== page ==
Harmen de Hoop

Harmen de Hoop makes anonymous and illegal interventions in public spaces. The anonymity in his work is very important; he does not advertise his interventions as art or sign them in anyway. If he did so, the piece would become recognisable as an “artwork” which stops the passerby questioning in the same way.

De Hoop’s interventions re-contextualise existing signs/utilities etc within public spaces, but do so using common tools and imagery which don’t immediately draw the viewers attention due to their familiarity. They are “puzzling because of their pointlessness, but not unfamiliar either”. There is something surrealist in this notion; casual additions to public ‘furniture’ that raise question but don’t shake the ordinary.

“Basketball Court #6” – Amsterdam. Small part of a basketball court painted as if it’s a real court. Some time later the local council added the hoop (in the wrong place), before realising the court was nothing to do with them and scrubbing out the lines, but keeping the hoop.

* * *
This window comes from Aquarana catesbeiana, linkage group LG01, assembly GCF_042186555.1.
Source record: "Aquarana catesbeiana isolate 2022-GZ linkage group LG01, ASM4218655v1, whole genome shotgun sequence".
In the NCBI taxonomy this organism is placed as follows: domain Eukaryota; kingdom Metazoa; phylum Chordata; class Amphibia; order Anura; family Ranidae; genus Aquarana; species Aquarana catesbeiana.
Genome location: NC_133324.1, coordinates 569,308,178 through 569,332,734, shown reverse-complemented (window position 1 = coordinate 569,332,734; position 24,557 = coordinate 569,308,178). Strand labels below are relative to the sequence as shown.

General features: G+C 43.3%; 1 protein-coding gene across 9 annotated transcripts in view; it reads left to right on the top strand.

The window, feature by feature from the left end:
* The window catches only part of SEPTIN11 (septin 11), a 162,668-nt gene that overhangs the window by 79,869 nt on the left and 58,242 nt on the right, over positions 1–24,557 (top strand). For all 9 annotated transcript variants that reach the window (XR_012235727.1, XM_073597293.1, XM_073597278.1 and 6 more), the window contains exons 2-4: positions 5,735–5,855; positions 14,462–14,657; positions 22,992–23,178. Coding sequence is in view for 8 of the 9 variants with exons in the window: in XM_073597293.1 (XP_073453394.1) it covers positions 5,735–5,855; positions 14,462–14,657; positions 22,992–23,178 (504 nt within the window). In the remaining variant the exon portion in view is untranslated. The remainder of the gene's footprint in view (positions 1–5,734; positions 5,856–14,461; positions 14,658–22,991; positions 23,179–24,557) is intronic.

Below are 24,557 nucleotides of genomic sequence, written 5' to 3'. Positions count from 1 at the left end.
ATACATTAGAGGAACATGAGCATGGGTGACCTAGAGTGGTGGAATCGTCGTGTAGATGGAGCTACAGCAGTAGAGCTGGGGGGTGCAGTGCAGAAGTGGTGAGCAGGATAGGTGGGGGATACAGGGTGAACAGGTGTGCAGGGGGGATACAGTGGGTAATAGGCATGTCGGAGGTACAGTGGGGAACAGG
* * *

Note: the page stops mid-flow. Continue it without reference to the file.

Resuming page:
“Fire Extinguisher #1” – Amsterdam. At first appears to be a genuine fire extinguisher until you realise it can’t be used without a saw.
“For Free!” – Rotterdam
“Ladies and Gents #1” – Berlin
“Cloakrooms” – Amsterdam/ Col du Corbier
“Mineral Water” – Landsmeer

Would people follow the instructions/ use the things before realising they don’t really make sense? Noone is forced to acknowledge the works, but they are somehow just absurd enough to pique the interest of a passerby.

I am interested in playing with this idea of faux-public utility. It would be interesting to incorporate a more human element into my work, rather than just creating systems using objects that go ignored. How does it change public response to something if it is presented as an actual thing vs an artwork? For example if a name plaque was put up next to De Hoops “Mineral Water” there is no chance anyone would take it, but if not they might.

Once these works are created, de Hoop loses control over them. They might stay there for years, but alternatively may be removed, vandalised or taken. This is reflective of the fact that they are designed to blend into the environment. What happens to them once out of the hands of the artist is a key part of the work.




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